Paul starts his talk about hope by listing what we have in Christ, not only freedom from sin, but adoption into the family of God, all these wonderful things, yet he recognises or anticipates the response. “Well that’s all very well Paul but right here and now my business has been shut down, my family has walked out me and I’m facing imprisonment and death, so don’t talk to me about all the privileges of being in the Spirit.” And Paul responds to his own question by saying that we need to put it in context. Yes, you are suffering now but look what you are going to get.
It may have escaped your notice or not if your observant, that the commonwealth games were held in Manchester earlier this year. However, preparations have been going on for years. Stadiums being built, roads being done up, pavements replaced. And then theres the athletes. Putting in hard work, training. All the months and years of pain, sweat and tears will be worth it when they get to compete in a world class field, win the gold or get the record. They are willing to put up with the pain and hard work because they know the outcome. Now for athletes we know a favorite can can lose, there’s only one gold medal for each event, so nothing is certain. But Christianity is different. If we stick with it we are guaranteed the outcome.
Or we might talk about Jacob from the Old Testament. God appears to Jacob and promises to make him into a great nation. He might have thought yeah right, I’m a singly guy on the run from my brother who wants to kill me. I have nothing. You made the same promise to my father and grandfather and look where it got them. I’m not seeing much in the way of evidence here, just a fancy dream. Yet he trusted. Not fully and not without conditions but God meets us where we are and only makes requires what he knows we can do. However, God is the judge of what we can or cannot manage, not us. Yet Jacob trusted.
Paul reminds his readers that Christ himself suffered, when he says “suffer with him” and reminds them that as a result of Christ’s death and suffering he was glorified: in context read resurrected and ascended to heaven. And then says that if we are joining with him in suffering then we will also join with him in being glorified. We also will be resurrected with a new body, not subject to disease, death, decay and join Christ in heaven. To Paul this wasn’t an wishful thinking, a hedged bet against the remote possibility that it might just turn out to be true after all (as in Pascal’s wager: you know the one, if Christianity is wrong and I believe what have I lost – not much, lived a good life, enjoyed it [wasn’t much oppression for Christians in Pascal’s day]; if Christianity is right and I don’t believe what have I lost – everything) or even just something he was fairly sure was going to happen. It was much more than this. Paul had met the risen Christ. He was full of the Holy Spirit, in a vibrant relationship with God. His encounter with the risen Christ was the guarantee of his resurrection. It wasn’t an academic philosophy. A resurrection had happened in history Jesus Christ and Paul had met the resurrected one. Paul was absolutely convinced that the resurrection was going to happen. And it was going to be for eternity. When put it this context, it seemed silly to Paul, to emphasise this life most of all. In fact towards the end of his life, Paul writes that it would be much better for him to die and to get all that was promised. To Paul it simply a matter of weighing up options. The fact that he couldn’t see one of the options yet was simply irrelevant, he was so convinced of its reality.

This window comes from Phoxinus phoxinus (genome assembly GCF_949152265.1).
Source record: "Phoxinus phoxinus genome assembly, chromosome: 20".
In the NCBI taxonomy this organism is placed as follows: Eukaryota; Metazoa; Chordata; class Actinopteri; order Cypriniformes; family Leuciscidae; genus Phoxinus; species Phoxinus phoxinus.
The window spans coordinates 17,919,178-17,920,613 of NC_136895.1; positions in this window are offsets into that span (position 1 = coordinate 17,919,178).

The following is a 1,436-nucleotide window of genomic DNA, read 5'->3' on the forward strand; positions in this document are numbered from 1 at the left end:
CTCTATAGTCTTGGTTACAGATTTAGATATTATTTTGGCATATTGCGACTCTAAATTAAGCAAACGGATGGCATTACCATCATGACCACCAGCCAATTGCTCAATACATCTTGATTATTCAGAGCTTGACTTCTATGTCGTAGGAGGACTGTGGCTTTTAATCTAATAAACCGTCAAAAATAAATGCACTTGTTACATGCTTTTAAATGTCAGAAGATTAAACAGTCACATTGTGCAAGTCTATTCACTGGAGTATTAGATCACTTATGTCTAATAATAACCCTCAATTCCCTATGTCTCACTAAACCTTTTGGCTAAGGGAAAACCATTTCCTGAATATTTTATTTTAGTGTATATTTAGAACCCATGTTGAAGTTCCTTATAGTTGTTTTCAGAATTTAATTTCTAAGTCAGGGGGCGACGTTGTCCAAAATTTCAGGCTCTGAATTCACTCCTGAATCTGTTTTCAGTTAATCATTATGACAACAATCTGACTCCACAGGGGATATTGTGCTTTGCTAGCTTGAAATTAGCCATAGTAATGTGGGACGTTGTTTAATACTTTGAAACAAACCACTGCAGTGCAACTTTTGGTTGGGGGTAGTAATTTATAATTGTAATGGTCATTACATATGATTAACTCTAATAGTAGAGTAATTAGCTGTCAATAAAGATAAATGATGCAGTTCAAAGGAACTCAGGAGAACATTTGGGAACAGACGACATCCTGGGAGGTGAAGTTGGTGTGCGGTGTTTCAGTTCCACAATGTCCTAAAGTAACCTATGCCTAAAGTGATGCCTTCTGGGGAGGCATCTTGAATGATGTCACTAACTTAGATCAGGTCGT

But lest we forget for a minute what happened to Paul and think that this was all very well for one of the leaders of the church but what about the people who had real suffering, lets remind ourselves about the life of Paul. In his own words taken from 2 Corinthians 11:23-27 [read it]. Paul knew what he was talking about when it came to suffering.
So what about us. It’s all very well for Paul who saw the resurrected Christ and was absolutely convinced about the reality of the resurrection. What about us, who have never physically seen the resurrected Christ, who sometimes have doubts and sometimes wonder is it really true or even ponder deep down where we don’t tell anyone else what if it is all false have I thrown my life away for nothing? Hebrews 11:39-40 is quite instructive on this point. [read it] It says that all the saints of the Old Testament did what they did with an attitude of hope. God promised and they trusted that God would fulfill that promise even although they all died without receiving that promise. Then we are given a challenge. Firstly is the idea that we (along with them) have now received some of what they were promised. Jesus has come and died for us. We have the Holy Spirit living in us. There are times where that is just so real to us, I remember as a teenager after one of my friends had left the church thinking how on earth was it was possible for anybody to know this and then falling away. And yet there are also times when God seems further away and we entertain our worst fears. It’s important to remember the other times and to pray and ask God to make his presence felt.